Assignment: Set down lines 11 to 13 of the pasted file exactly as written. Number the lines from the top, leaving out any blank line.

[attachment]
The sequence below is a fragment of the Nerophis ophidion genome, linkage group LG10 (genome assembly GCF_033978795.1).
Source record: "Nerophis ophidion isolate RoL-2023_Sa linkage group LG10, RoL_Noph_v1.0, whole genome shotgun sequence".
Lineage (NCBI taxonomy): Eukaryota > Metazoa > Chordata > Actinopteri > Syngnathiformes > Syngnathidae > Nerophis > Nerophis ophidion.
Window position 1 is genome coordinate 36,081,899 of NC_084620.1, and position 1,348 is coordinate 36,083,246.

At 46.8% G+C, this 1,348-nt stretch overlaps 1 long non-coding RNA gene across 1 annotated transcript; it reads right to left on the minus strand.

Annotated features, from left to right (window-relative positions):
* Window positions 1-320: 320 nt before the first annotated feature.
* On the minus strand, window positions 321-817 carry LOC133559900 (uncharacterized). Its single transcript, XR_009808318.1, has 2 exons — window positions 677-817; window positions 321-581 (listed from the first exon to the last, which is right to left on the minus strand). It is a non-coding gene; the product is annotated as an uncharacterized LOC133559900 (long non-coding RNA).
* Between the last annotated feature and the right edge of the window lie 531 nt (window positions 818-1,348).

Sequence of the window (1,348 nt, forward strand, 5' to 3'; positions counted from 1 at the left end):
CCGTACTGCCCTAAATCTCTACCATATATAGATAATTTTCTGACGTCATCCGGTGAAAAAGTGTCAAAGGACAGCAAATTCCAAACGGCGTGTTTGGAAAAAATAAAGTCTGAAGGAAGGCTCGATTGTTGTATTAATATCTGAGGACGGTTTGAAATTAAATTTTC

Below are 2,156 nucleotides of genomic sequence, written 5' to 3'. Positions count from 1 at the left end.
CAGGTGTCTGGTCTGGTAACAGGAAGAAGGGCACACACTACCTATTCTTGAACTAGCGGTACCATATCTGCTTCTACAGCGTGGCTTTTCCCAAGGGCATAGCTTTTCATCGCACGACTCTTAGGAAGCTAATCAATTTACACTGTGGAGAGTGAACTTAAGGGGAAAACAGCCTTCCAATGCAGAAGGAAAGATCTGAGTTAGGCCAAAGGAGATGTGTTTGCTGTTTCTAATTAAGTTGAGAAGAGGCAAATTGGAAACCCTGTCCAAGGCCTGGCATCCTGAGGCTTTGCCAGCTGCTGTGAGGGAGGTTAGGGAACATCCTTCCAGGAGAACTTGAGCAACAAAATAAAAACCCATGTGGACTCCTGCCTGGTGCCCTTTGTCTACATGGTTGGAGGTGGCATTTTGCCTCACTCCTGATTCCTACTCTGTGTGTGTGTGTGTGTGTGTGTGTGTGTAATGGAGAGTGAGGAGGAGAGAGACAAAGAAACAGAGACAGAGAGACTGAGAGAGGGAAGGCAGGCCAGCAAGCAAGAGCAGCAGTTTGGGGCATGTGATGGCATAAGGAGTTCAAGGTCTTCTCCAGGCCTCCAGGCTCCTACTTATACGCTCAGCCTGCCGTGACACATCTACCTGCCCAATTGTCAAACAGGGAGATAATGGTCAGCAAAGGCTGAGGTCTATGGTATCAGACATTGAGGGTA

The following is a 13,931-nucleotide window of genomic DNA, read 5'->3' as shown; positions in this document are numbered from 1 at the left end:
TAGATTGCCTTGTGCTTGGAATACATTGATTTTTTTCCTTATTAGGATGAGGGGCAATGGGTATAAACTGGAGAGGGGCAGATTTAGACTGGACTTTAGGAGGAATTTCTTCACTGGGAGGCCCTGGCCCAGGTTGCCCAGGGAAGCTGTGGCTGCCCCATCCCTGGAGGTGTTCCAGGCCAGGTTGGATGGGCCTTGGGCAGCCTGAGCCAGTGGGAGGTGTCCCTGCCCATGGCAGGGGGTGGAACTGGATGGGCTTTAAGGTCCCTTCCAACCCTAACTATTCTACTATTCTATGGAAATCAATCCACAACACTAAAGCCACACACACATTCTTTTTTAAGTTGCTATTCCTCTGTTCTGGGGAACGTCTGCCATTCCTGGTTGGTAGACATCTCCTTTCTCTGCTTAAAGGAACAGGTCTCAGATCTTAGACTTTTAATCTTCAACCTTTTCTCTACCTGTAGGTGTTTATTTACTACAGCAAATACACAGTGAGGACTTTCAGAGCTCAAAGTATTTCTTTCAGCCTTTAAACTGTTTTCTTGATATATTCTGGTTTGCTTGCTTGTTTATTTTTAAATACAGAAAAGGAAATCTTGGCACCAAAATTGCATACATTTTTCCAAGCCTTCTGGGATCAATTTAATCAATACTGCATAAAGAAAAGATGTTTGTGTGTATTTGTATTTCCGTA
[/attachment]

CCGTACTGCCCTAAATCTCTACCATATATAGATAATTTTCTGACGTCATCCGGTGAAAAAGTGTCAAAGGACAGCAAATTCCAAACGGCGTGTTTGGAAAAAATAAAGTCTGAAGGAAGGCTCGATTGTTGTATTAATATCTGAGGACGGTTTGAAATTAAATTTTC

Below are 2,156 nucleotides of genomic sequence, written 5' to 3'. Positions count from 1 at the left end.
CAGGTGTCTGGTCTGGTAACAGGAAGAAGGGCACACACTACCTATTCTTGAACTAGCGGTACCATATCTGCTTCTACAGCGTGGCTTTTCCCAAGGGCATAGCTTTTCATCGCACGACTCTTAGGAAGCTAATCAATTTACACTGTGGAGAGTGAACTTAAGGGGAAAACAGCCTTCCAATGCAGAAGGAAAGATCTGAGTTAGGCCAAAGGAGATGTGTTTGCTGTTTCTAATTAAGTTGAGAAGAGGCAAATTGGAAACCCTGTCCAAGGCCTGGCATCCTGAGGCTTTGCCAGCTGCTGTGAGGGAGGTTAGGGAACATCCTTCCAGGAGAACTTGAGCAACAAAATAAAAACCCATGTGGACTCCTGCCTGGTGCCCTTTGTCTACATGGTTGGAGGTGGCATTTTGCCTCACTCCTGATTCCTACTCTGTGTGTGTGTGTGTGTGTGTGTGTGTGTAATGGAGAGTGAGGAGGAGAGAGACAAAGAAACAGAGACAGAGAGACTGAGAGAGGGAAGGCAGGCCAGCAAGCAAGAGCAGCAGTTTGGGGCATGTGATGGCATAAGGAGTTCAAGGTCTTCTCCAGGCCTCCAGGCTCCTACTTATACGCTCAGCCTGCCGTGACACATCTACCTGCCCAATTGTCAAACAGGGAGATAATGGTCAGCAAAGGCTGAGGTCTATGGTATCAGACATTGAGGGTA